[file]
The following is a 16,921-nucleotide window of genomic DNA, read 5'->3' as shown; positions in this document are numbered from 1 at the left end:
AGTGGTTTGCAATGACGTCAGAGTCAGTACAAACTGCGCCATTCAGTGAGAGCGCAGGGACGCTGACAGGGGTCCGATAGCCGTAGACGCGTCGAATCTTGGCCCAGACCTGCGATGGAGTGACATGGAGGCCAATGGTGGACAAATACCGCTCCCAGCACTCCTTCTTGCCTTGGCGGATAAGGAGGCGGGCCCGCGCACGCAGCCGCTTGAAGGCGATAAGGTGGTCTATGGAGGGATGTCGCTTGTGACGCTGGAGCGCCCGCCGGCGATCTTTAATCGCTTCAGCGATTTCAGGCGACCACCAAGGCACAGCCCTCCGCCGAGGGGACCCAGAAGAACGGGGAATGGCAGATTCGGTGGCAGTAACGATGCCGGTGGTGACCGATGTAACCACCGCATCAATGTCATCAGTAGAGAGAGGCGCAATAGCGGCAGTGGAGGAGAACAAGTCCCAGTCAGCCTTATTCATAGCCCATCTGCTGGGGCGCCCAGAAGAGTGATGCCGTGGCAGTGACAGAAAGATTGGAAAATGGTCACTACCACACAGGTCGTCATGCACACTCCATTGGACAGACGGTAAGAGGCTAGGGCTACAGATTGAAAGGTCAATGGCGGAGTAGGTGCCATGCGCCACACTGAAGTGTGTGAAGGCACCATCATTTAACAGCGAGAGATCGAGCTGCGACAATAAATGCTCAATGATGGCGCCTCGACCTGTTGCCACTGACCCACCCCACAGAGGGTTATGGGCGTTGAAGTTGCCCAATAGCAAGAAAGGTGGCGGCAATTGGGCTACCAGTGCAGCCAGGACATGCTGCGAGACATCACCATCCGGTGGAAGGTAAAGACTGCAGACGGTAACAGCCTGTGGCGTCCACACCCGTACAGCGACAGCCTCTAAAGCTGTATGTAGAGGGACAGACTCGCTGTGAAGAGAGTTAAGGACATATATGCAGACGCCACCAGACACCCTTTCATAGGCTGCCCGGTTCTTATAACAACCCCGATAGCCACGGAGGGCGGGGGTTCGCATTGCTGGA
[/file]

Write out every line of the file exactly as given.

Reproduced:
The following is a 16,921-nucleotide window of genomic DNA, read 5'->3' as shown; positions in this document are numbered from 1 at the left end:
AGTGGTTTGCAATGACGTCAGAGTCAGTACAAACTGCGCCATTCAGTGAGAGCGCAGGGACGCTGACAGGGGTCCGATAGCCGTAGACGCGTCGAATCTTGGCCCAGACCTGCGATGGAGTGACATGGAGGCCAATGGTGGACAAATACCGCTCCCAGCACTCCTTCTTGCCTTGGCGGATAAGGAGGCGGGCCCGCGCACGCAGCCGCTTGAAGGCGATAAGGTGGTCTATGGAGGGATGTCGCTTGTGACGCTGGAGCGCCCGCCGGCGATCTTTAATCGCTTCAGCGATTTCAGGCGACCACCAAGGCACAGCCCTCCGCCGAGGGGACCCAGAAGAACGGGGAATGGCAGATTCGGTGGCAGTAACGATGCCGGTGGTGACCGATGTAACCACCGCATCAATGTCATCAGTAGAGAGAGGCGCAATAGCGGCAGTGGAGGAGAACAAGTCCCAGTCAGCCTTATTCATAGCCCATCTGCTGGGGCGCCCAGAAGAGTGATGCCGTGGCAGTGACAGAAAGATTGGAAAATGGTCACTACCACACAGGTCGTCATGCACACTCCATTGGACAGACGGTAAGAGGCTAGGGCTACAGATTGAAAGGTCAATGGCGGAGTAGGTGCCATGCGCCACACTGAAGTGTGTGAAGGCACCATCATTTAACAGCGAGAGATCGAGCTGCGACAATAAATGCTCAATGATGGCGCCTCGACCTGTTGCCACTGACCCACCCCACAGAGGGTTATGGGCGTTGAAGTTGCCCAATAGCAAGAAAGGTGGCGGCAATTGGGCTACCAGTGCAGCCAGGACATGCTGCGAGACATCACCATCCGGTGGAAGGTAAAGACTGCAGACGGTAACAGCCTGTGGCGTCCACACCCGTACAGCGACAGCCTCTAAAGCTGTATGTAGAGGGACAGACTCGCTGTGAAGAGAGTTAAGGACATATATGCAGACGCCACCAGACACCCTTTCATAGGCTGCCCGGTTCTTATAACAACCCCGATAGCCACGGAGGGCGGGGGTTCGCATTGCTGGA